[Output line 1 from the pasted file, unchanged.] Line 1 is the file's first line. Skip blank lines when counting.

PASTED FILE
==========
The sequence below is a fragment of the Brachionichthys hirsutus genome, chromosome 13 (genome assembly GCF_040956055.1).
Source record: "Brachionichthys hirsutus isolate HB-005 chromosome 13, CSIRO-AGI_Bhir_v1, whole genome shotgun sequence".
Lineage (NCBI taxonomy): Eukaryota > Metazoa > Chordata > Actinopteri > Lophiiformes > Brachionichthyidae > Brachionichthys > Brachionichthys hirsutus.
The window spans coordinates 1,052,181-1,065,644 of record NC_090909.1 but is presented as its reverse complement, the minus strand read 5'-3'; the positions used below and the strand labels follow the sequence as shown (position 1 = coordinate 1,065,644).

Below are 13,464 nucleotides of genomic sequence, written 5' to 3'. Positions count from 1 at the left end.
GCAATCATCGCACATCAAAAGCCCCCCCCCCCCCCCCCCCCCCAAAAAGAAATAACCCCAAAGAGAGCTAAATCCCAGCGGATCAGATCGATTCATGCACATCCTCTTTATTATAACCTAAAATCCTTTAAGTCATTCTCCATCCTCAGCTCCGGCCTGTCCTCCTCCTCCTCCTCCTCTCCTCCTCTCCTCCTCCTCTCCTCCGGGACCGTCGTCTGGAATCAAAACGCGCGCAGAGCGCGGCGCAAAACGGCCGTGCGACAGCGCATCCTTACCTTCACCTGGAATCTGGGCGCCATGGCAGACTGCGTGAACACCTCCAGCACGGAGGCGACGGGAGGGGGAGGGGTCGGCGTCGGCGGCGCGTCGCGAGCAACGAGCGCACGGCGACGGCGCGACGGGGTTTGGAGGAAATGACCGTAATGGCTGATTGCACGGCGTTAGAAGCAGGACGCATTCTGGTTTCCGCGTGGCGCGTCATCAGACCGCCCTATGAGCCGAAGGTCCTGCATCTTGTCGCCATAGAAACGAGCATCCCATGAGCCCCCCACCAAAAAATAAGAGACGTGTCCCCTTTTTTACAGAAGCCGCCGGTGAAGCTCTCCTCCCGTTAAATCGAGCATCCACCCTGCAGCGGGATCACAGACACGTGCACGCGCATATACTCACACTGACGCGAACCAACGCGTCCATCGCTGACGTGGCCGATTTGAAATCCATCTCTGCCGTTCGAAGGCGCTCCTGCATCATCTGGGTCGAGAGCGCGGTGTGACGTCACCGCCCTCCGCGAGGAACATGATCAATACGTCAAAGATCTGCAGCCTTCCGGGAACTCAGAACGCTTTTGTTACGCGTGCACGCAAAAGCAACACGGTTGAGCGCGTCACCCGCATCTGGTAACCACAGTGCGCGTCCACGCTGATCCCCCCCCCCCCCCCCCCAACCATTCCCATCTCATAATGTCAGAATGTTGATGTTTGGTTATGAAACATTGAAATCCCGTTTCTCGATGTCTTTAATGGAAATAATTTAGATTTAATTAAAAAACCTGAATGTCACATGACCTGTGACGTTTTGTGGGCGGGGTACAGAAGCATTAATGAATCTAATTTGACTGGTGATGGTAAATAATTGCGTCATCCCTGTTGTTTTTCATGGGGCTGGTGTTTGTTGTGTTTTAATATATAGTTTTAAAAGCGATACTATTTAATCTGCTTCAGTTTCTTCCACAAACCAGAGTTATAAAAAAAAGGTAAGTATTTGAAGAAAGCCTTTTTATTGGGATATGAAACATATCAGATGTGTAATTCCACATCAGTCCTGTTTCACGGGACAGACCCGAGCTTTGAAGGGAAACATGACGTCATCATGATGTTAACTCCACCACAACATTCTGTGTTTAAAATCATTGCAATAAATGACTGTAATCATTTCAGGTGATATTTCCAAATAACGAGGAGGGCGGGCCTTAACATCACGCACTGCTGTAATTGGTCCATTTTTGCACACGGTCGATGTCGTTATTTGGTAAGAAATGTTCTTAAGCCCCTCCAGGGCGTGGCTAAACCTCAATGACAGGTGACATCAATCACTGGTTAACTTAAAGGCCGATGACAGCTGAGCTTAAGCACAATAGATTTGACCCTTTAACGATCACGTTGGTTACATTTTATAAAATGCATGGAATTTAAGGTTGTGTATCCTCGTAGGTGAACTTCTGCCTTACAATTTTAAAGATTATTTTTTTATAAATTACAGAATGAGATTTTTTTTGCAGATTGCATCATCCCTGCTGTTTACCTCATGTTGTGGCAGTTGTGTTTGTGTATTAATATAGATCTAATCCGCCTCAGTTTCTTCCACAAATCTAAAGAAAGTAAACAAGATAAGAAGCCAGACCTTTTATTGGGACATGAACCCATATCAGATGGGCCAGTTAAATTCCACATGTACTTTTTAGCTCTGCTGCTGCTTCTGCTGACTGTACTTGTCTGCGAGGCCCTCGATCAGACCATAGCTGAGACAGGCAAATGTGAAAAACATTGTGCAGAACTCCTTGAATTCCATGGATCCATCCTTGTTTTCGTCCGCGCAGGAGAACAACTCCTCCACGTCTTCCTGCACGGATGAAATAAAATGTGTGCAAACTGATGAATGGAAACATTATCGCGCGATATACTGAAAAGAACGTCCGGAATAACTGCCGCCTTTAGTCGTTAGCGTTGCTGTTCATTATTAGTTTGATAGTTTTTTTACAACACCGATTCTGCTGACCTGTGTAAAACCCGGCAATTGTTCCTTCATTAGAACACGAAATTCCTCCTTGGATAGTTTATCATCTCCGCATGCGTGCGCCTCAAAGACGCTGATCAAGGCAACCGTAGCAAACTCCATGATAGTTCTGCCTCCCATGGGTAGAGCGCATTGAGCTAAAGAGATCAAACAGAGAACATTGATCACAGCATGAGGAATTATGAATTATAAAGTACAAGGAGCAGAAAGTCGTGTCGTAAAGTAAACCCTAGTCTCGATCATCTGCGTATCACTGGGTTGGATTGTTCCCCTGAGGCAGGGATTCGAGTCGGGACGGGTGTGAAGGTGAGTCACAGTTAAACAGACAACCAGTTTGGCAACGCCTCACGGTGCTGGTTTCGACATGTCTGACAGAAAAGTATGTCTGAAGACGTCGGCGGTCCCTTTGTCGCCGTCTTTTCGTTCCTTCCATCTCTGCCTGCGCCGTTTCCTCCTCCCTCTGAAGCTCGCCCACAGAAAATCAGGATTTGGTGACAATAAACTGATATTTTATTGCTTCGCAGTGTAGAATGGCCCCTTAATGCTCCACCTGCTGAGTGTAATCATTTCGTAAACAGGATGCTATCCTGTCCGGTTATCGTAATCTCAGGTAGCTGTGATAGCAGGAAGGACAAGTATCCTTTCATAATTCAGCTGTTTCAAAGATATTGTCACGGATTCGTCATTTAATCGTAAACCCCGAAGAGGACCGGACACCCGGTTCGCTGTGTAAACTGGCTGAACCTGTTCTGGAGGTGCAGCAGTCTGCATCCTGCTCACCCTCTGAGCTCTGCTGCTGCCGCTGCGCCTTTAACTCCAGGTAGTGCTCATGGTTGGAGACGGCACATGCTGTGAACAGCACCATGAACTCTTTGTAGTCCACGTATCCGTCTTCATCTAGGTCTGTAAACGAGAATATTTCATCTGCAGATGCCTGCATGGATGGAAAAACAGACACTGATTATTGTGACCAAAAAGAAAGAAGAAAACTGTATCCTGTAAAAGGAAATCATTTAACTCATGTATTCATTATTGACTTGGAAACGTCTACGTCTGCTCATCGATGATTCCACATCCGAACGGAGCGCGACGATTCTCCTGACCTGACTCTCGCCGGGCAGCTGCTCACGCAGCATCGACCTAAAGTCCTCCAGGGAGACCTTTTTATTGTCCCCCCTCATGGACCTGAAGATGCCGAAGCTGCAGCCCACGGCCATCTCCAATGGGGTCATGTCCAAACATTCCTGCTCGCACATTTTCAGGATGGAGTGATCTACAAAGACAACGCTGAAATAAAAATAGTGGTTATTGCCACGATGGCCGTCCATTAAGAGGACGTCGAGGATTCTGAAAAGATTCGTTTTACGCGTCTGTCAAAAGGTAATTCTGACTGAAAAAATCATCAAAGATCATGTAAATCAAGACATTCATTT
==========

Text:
The sequence below is a fragment of the Brachionichthys hirsutus genome, chromosome 13 (genome assembly GCF_040956055.1).